PNP's Vaz wins
Daraine Luton, Senior Staff Reporter
People's National Party (PNP) President Portia Simpson Miller said last night that she was surprised by the 2,452-vote victory Dwayne Vaz scored over Faye Reid Jacobs in the Central Westmoreland by-election yesterday.
Vaz polled 8,720 votes to the Jamaica Labour Party's (JLP) Reid Jacobs, who got 6,268 votes. His margin, however, was below the 3,042 gap Roger Clarke created between himself and Marlene Malahoo Forte in 2011.
"For a by-election, I think he did extremely well. As a matter of fact, I did not dream that the margin would be what it is tonight," Simpson Miller, who is also the prime minister, told The Gleaner at Independence Park in Savanna-la-Mar.
Some 15,046 voters, or 38 per cent of the 39,367 people registered for the poll, cast ballots. Independent candidate Ras Astor Black secured 58 of those votes.
With the PNP trailing the JLP in the latest Gleaner-commissioned Bill Johnson polls, the party put significant effort in ensuring it did not lose one of its strongest seats in the island. The PNP has held Central Westmoreland since 1989, with Clarke serving since 2007, before his death in August this year left a vacancy.
Poll did not reflect reality
Asked yesterday what the victory meant in light of the polls showing her party trailing Andrew Holness' JLP, Simpson Miller said that the Johnson surveys conducted before the last general election did not reflect the reality on the ground.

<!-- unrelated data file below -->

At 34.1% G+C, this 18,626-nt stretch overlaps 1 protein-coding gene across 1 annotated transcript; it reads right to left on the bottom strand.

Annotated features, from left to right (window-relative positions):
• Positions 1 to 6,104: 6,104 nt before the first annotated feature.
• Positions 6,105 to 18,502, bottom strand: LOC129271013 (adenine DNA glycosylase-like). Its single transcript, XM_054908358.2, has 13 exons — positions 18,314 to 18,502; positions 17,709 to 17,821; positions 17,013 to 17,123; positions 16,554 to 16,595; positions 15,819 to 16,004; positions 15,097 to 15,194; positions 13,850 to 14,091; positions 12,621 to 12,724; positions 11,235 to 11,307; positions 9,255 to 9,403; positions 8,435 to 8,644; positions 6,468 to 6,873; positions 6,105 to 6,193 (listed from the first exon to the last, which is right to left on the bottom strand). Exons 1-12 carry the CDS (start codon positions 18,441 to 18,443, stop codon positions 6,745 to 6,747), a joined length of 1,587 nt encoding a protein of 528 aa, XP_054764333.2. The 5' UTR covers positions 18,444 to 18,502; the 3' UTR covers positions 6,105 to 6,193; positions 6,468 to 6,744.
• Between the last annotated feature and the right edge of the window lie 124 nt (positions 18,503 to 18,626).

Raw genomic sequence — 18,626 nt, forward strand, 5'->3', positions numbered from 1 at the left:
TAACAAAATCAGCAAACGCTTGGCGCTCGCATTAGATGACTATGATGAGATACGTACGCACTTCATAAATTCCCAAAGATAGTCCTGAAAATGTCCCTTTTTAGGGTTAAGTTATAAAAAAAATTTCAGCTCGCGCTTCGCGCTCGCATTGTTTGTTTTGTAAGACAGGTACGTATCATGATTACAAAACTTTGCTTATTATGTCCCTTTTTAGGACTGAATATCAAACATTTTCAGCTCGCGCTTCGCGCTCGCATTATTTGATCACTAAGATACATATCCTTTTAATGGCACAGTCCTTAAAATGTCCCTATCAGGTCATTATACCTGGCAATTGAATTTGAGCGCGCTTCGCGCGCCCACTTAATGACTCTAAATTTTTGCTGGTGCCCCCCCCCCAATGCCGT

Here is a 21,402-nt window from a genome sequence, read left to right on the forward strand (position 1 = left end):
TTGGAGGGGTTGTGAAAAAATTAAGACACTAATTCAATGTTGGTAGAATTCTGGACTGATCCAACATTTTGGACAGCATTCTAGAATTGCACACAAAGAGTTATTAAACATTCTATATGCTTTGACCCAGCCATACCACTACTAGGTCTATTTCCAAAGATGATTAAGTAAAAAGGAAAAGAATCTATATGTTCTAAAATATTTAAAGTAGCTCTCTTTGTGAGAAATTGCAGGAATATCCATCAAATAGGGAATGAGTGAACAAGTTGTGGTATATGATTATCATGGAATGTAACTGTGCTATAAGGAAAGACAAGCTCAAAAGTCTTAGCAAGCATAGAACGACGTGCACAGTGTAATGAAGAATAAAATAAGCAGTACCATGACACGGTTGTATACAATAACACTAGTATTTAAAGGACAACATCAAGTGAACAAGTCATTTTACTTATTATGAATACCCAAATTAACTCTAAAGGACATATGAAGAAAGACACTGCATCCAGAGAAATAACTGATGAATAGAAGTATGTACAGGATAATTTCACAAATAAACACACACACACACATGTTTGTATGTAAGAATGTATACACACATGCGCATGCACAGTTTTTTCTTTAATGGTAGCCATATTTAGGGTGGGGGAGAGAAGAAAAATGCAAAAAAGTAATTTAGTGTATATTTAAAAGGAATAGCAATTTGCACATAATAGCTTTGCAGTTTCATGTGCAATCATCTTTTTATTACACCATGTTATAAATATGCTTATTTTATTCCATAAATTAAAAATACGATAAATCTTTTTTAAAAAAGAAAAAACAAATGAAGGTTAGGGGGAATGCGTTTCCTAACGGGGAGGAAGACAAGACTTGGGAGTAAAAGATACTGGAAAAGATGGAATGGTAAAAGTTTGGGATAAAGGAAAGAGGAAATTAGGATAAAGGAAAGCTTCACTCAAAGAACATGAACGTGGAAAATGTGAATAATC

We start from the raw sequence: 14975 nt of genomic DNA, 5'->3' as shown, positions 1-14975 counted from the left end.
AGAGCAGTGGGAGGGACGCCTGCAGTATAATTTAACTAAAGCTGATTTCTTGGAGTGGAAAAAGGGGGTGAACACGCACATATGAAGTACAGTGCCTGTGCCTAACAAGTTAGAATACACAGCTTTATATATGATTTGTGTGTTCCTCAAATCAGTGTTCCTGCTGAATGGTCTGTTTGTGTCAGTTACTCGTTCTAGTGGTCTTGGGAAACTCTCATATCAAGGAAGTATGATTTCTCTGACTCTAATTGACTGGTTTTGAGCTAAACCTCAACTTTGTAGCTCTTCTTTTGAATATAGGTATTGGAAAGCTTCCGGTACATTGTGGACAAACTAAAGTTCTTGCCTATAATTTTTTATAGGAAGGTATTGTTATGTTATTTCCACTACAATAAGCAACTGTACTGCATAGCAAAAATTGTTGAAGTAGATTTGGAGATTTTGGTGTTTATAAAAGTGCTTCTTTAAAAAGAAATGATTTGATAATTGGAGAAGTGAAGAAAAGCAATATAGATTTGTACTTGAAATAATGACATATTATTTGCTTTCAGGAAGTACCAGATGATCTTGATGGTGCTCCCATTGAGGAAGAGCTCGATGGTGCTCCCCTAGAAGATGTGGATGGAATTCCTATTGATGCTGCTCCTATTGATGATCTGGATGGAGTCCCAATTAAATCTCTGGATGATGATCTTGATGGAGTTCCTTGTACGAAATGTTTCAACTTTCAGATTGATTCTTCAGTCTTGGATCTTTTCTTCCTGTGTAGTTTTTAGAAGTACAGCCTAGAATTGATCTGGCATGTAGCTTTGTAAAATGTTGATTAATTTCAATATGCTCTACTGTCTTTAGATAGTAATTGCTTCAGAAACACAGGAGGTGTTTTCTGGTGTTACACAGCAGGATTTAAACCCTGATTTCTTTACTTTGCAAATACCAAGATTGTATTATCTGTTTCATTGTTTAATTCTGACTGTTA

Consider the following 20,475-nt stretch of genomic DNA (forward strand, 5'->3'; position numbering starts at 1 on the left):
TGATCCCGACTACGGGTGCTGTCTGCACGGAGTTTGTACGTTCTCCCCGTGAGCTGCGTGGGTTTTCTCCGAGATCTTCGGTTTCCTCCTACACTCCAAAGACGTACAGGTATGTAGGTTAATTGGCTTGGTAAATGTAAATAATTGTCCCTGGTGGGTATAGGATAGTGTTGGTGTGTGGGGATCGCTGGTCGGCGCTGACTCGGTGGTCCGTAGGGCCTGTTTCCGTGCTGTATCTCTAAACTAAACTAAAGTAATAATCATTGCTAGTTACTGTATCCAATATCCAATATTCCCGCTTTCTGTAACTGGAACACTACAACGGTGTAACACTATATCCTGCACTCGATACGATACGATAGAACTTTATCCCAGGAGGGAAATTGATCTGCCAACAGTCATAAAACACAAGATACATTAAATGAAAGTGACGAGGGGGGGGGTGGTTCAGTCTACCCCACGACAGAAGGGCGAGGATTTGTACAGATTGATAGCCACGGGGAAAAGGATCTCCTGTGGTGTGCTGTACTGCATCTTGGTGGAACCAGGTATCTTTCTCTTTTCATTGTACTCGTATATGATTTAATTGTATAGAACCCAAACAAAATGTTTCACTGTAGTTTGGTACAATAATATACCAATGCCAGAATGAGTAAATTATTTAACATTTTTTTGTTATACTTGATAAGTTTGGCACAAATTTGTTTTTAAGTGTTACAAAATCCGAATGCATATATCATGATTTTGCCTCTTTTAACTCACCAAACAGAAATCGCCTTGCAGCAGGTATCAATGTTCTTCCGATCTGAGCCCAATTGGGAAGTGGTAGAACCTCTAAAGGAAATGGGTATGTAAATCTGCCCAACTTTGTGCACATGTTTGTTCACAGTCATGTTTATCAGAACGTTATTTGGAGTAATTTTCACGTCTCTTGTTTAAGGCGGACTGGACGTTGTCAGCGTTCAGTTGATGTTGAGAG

"It did not affect the People's National Party under my watch then and it is not going to affect the PNP at this time under my leadership," Simpson Miller said.
The prime minister and members of the executive spent the day in the constituency securing votes for Vaz.
En route to victory, Vaz swept through all five political divisions - Petersfield, 1,944 to 1,344; Frome, 1,467 to 1,252; Savanna-la-Mar North, 2,015 to 1,111; Savanna-la-Mar, 1,756 to 1,282; and Cornwall Mountain, 1,538 to 1,279.
Vaz told The Gleaner that he will be working with the people to improve the constituency.
"Roger was a great man, I will never try to fill his shoes. I will be setting out a standard for myself. Roger was someone I loved and respected; his name will always live on. I will be continuing the work he started and will be adding my piece to it," Vaz said.
The 33-year-old businessman, who may be sworn in as a parliamentarian as early as next week, said with the victory, the people have sent a loud message to the JLP.
"The people have said that the People's National Party is the best party to represent any constituency in Jamaica," Vaz said.
Glendon Harris, the mayor of Montego Bay, part of the western belt, said the people, by their show of support, have endorsed the Government's economic programme.
"People recognise that the People's National Party is doing the best thing for Jamaica at this time," Harris said.
While Reid Jacobs was not located by The Gleaner after the announcement, she told The Gleaner at the close of polls that only chicanery could result in a loss.
"Unless there is something highly irregular, I have done it," she told The Gleaner.